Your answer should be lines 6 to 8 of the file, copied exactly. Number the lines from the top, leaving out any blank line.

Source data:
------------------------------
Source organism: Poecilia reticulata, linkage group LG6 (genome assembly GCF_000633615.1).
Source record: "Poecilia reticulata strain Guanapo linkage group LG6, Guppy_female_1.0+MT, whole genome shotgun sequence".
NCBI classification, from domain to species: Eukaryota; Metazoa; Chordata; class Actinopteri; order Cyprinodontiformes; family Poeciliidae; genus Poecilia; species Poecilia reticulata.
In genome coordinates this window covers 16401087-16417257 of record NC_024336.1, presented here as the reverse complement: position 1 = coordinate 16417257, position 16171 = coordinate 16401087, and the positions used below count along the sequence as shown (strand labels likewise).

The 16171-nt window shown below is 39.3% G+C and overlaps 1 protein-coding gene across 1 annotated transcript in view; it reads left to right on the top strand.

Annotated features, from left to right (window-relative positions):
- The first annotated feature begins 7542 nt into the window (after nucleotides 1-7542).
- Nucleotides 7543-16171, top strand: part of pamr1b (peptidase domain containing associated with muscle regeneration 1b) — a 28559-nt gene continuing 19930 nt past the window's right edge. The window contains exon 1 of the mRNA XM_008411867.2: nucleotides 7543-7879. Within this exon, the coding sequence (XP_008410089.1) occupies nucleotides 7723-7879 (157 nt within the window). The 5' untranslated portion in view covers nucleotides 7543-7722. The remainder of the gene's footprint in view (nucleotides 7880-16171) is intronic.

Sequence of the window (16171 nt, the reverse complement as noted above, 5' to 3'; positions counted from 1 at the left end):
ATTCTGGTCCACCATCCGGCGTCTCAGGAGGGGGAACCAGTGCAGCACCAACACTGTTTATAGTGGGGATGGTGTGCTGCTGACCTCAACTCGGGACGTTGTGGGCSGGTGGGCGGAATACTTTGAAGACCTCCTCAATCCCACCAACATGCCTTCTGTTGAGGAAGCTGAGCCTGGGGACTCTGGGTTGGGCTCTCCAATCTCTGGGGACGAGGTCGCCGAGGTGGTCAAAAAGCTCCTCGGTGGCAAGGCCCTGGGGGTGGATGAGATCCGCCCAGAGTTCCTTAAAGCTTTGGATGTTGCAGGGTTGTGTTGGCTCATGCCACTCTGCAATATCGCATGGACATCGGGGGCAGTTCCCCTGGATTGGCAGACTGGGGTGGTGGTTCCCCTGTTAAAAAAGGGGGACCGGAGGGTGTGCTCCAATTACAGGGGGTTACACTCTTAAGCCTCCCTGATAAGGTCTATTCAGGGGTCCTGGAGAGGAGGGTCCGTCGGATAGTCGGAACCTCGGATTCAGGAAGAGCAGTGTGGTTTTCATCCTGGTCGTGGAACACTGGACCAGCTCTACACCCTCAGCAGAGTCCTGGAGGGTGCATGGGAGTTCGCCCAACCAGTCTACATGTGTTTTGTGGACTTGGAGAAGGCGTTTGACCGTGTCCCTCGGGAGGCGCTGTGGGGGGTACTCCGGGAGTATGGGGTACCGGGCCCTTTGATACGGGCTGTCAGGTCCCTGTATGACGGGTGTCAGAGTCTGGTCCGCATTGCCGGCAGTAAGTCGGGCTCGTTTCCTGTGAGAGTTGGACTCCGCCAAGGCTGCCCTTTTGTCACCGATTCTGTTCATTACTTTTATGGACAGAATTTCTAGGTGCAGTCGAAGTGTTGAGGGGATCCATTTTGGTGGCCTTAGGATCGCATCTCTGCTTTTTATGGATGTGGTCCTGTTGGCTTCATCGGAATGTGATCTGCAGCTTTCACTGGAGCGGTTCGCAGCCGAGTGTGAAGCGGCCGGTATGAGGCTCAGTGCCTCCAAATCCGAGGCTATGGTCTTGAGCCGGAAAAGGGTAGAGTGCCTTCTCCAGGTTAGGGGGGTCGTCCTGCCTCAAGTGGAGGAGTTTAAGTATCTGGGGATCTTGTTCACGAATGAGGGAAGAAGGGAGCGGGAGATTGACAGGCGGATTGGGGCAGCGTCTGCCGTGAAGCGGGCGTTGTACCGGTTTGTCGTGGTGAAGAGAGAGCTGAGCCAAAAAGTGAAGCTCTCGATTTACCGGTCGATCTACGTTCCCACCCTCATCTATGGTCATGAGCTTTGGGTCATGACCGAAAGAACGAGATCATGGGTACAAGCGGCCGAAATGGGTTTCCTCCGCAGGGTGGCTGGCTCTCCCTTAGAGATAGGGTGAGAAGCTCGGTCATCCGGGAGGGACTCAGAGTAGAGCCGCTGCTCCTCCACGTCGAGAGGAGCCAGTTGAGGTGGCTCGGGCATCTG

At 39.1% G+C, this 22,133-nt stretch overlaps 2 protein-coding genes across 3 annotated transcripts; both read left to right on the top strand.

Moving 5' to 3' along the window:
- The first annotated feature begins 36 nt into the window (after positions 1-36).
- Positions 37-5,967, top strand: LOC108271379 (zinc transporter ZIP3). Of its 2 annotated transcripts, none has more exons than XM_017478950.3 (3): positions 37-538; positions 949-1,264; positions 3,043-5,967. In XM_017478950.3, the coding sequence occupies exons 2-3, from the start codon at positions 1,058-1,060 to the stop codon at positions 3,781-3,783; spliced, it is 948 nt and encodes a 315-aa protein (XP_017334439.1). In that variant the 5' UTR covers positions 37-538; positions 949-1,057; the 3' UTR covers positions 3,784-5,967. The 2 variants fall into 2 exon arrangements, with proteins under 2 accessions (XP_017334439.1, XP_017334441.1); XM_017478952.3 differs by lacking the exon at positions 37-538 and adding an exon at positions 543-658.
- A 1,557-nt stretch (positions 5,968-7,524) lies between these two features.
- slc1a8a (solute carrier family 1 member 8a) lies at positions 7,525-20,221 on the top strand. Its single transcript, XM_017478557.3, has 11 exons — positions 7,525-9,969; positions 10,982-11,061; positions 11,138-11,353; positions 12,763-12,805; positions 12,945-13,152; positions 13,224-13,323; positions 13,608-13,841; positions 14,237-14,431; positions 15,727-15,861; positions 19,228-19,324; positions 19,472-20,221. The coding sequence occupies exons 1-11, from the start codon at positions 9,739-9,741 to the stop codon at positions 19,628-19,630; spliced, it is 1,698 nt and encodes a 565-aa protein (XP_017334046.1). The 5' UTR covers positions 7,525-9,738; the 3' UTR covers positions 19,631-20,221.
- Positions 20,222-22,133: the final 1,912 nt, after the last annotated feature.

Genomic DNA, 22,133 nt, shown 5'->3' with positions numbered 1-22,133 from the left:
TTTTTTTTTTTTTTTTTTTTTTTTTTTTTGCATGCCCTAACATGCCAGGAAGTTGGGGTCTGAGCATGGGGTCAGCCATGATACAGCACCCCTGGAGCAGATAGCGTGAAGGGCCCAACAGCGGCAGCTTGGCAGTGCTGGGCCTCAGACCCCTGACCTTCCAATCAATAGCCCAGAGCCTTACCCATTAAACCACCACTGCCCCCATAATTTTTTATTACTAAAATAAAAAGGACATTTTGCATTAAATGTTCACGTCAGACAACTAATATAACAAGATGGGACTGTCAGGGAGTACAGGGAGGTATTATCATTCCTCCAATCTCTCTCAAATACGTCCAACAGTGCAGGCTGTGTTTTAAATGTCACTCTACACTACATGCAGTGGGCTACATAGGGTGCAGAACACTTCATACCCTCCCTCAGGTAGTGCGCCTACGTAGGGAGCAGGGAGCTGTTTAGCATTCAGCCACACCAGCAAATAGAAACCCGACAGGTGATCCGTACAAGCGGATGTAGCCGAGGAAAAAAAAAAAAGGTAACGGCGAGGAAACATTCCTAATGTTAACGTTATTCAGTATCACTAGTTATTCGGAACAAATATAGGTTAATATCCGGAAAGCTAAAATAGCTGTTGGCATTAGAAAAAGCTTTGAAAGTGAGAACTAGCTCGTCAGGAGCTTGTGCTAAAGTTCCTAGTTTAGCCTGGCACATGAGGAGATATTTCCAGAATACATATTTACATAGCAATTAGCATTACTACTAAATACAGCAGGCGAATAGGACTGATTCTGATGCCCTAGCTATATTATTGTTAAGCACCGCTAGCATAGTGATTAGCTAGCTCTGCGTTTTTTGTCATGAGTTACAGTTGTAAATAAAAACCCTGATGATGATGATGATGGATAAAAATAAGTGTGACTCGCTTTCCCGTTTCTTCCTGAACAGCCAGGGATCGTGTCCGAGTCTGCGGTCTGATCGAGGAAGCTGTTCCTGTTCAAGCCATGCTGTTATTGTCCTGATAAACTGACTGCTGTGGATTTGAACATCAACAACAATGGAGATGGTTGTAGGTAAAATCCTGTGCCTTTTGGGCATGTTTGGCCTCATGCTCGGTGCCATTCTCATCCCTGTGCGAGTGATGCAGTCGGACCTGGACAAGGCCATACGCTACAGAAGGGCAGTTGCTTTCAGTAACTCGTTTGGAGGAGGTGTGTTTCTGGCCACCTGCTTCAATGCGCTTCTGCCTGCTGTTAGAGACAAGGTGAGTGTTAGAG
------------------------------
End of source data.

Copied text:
Annotated features, from left to right (window-relative positions):
- The first annotated feature begins 7542 nt into the window (after nucleotides 1-7542).
- Nucleotides 7543-16171, top strand: part of pamr1b (peptidase domain containing associated with muscle regeneration 1b) — a 28559-nt gene continuing 19930 nt past the window's right edge. The window contains exon 1 of the mRNA XM_008411867.2: nucleotides 7543-7879. Within this exon, the coding sequence (XP_008410089.1) occupies nucleotides 7723-7879 (157 nt within the window). The 5' untranslated portion in view covers nucleotides 7543-7722. The remainder of the gene's footprint in view (nucleotides 7880-16171) is intronic.